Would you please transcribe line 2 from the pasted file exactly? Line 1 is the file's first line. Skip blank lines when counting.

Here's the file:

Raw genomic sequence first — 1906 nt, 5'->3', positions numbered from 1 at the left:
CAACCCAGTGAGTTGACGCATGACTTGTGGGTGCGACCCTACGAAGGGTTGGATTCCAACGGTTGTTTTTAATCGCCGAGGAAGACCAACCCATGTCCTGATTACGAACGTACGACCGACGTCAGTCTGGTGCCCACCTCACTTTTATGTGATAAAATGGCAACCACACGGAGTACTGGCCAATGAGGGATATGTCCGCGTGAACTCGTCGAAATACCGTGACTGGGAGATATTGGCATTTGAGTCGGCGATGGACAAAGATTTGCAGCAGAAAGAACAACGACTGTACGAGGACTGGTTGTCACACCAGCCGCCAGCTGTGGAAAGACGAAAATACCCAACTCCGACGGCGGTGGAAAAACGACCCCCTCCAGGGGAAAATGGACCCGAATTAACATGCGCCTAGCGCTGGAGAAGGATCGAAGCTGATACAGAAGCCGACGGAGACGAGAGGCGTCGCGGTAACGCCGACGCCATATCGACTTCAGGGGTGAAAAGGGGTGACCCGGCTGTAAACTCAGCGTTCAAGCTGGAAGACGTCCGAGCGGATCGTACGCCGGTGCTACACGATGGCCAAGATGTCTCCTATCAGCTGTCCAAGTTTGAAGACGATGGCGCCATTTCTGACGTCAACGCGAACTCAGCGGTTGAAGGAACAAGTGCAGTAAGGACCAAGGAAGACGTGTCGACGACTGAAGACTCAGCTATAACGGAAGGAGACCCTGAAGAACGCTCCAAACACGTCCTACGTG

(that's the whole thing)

CAACCCAGTGAGTTGACGCATGACTTGTGGGTGCGACCCTACGAAGGGTTGGATTCCAACGGTTGTTTTTAATCGCCGAGGAAGACCAACCCATGTCCTGATTACGAACGTACGACCGACGTCAGTCTGGTGCCCACCTCACTTTTATGTGATAAAATGGCAACCACACGGAGTACTGGCCAATGAGGGATATGTCCGCGTGAACTCGTCGAAATACCGTGACTGGGAGATATTGGCATTTGAGTCGGCGATGGACAAAGATTTGCAGCAGAAAGAACAACGACTGTACGAGGACTGGTTGTCACACCAGCCGCCAGCTGTGGAAAGACGAAAATACCCAACTCCGACGGCGGTGGAAAAACGACCCCCTCCAGGGGAAAATGGACCCGAATTAACATGCGCCTAGCGCTGGAGAAGGATCGAAGCTGATACAGAAGCCGACGGAGACGAGAGGCGTCGCGGTAACGCCGACGCCATATCGACTTCAGGGGTGAAAAGGGGTGACCCGGCTGTAAACTCAGCGTTCAAGCTGGAAGACGTCCGAGCGGATCGTACGCCGGTGCTACACGATGGCCAAGATGTCTCCTATCAGCTGTCCAAGTTTGAAGACGATGGCGCCATTTCTGACGTCAACGCGAACTCAGCGGTTGAAGGAACAAGTGCAGTAAGGACCAAGGAAGACGTGTCGACGACTGAAGACTCAGCTATAACGGAAGGAGACCCTGAAGAACGCTCCAAACACGTCCTACGTG